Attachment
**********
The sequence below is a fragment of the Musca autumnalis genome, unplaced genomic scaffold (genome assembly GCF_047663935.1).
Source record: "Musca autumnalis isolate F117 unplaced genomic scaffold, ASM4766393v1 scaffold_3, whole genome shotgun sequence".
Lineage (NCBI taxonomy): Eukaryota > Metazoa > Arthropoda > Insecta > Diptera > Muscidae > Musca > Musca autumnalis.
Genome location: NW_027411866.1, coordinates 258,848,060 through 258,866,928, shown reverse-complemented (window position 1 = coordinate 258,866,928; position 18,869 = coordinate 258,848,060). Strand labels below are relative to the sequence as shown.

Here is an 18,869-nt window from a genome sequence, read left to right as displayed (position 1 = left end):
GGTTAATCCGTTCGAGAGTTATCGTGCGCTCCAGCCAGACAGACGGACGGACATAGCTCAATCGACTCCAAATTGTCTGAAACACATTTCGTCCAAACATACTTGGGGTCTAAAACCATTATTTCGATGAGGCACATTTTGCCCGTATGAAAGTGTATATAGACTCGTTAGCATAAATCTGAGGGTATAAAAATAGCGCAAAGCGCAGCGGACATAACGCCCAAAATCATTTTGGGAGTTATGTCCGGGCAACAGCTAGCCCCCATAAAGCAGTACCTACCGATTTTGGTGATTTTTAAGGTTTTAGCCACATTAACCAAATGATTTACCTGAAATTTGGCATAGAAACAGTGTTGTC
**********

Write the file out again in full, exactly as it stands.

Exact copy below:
The sequence below is a fragment of the Musca autumnalis genome, unplaced genomic scaffold (genome assembly GCF_047663935.1).
Source record: "Musca autumnalis isolate F117 unplaced genomic scaffold, ASM4766393v1 scaffold_3, whole genome shotgun sequence".
Lineage (NCBI taxonomy): Eukaryota > Metazoa > Arthropoda > Insecta > Diptera > Muscidae > Musca > Musca autumnalis.
Genome location: NW_027411866.1, coordinates 258,848,060 through 258,866,928, shown reverse-complemented (window position 1 = coordinate 258,866,928; position 18,869 = coordinate 258,848,060). Strand labels below are relative to the sequence as shown.

Here is an 18,869-nt window from a genome sequence, read left to right as displayed (position 1 = left end):
GGTTAATCCGTTCGAGAGTTATCGTGCGCTCCAGCCAGACAGACGGACGGACATAGCTCAATCGACTCCAAATTGTCTGAAACACATTTCGTCCAAACATACTTGGGGTCTAAAACCATTATTTCGATGAGGCACATTTTGCCCGTATGAAAGTGTATATAGACTCGTTAGCATAAATCTGAGGGTATAAAAATAGCGCAAAGCGCAGCGGACATAACGCCCAAAATCATTTTGGGAGTTATGTCCGGGCAACAGCTAGCCCCCATAAAGCAGTACCTACCGATTTTGGTGATTTTTAAGGTTTTAGCCACATTAACCAAATGATTTACCTGAAATTTGGCATAGAAACAGTGTTGTC